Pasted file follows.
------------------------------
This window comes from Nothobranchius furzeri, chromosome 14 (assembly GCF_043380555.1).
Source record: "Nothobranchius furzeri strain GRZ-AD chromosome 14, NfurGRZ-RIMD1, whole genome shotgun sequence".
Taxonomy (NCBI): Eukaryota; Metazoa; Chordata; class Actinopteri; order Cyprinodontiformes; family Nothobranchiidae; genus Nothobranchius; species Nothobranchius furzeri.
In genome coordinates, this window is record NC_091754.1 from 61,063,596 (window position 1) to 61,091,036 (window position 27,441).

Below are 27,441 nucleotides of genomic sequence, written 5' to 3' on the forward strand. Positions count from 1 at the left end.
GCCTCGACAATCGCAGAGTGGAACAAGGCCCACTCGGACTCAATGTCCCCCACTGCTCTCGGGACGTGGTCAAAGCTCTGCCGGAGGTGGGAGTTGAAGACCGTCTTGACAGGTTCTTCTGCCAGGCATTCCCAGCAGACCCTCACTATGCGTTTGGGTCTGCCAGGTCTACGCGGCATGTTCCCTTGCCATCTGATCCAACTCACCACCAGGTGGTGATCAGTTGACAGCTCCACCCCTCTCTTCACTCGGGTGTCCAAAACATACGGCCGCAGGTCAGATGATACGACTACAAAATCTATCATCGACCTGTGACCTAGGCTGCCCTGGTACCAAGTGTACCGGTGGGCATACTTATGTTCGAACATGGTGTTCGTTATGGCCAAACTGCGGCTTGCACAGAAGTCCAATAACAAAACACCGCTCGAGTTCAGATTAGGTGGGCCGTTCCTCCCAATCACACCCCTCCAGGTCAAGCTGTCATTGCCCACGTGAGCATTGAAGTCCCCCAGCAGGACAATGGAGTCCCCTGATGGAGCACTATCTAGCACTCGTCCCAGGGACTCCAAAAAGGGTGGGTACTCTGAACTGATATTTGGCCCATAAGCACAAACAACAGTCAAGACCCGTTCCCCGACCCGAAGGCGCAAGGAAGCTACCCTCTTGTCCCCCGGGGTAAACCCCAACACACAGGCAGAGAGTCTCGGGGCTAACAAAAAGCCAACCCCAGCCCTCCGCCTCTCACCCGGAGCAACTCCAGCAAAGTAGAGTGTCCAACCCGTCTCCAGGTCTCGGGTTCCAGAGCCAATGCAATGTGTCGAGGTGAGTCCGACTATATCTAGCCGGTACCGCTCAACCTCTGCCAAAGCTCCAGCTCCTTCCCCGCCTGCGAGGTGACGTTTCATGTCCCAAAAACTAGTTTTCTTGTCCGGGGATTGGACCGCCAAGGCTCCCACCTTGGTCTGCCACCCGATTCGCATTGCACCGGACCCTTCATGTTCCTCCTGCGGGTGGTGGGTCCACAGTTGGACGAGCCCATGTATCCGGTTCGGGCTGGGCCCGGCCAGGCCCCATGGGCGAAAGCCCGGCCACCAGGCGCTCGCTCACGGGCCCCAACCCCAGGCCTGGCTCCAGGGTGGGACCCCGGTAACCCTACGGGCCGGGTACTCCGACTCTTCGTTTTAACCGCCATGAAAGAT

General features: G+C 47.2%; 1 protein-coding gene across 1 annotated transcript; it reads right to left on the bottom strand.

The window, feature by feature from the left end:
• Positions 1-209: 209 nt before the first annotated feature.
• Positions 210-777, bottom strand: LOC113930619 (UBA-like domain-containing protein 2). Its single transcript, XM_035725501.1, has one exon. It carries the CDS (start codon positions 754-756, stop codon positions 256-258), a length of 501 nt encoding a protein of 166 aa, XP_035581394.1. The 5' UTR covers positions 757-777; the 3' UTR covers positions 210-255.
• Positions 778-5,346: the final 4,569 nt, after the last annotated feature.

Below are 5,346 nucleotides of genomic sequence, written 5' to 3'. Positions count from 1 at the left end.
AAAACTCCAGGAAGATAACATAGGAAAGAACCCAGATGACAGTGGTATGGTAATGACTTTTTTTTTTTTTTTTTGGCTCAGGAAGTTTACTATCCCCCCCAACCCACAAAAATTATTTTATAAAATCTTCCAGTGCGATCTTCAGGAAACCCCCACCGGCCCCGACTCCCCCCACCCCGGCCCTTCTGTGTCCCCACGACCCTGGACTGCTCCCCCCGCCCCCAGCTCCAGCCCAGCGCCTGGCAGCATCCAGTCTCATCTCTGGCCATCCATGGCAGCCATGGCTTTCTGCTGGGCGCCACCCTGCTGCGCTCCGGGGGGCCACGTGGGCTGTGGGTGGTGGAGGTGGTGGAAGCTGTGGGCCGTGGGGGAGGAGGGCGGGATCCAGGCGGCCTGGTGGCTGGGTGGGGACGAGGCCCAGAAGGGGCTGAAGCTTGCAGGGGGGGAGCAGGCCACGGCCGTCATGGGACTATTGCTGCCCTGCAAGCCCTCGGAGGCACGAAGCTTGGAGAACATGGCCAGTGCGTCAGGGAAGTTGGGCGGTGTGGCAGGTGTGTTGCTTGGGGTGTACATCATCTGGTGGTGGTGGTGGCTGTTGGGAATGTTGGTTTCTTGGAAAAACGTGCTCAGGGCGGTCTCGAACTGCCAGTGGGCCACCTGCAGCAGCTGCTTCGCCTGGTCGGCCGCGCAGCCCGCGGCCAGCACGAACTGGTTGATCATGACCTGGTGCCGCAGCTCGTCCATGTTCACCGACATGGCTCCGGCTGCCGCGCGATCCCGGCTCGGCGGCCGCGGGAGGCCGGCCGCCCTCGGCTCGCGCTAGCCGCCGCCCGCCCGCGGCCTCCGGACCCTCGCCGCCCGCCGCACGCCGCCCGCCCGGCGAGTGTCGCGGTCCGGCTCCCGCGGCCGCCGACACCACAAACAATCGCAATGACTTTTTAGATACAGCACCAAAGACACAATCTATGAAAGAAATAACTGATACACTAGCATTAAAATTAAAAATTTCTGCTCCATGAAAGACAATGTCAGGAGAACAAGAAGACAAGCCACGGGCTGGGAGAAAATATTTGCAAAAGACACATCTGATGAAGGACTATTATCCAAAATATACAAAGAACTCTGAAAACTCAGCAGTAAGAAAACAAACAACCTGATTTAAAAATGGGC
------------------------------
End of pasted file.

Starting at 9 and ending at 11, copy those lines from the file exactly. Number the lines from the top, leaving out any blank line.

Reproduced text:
• Positions 1-209: 209 nt before the first annotated feature.
• Positions 210-777, bottom strand: LOC113930619 (UBA-like domain-containing protein 2). Its single transcript, XM_035725501.1, has one exon. It carries the CDS (start codon positions 754-756, stop codon positions 256-258), a length of 501 nt encoding a protein of 166 aa, XP_035581394.1. The 5' UTR covers positions 757-777; the 3' UTR covers positions 210-255.
• Positions 778-5,346: the final 4,569 nt, after the last annotated feature.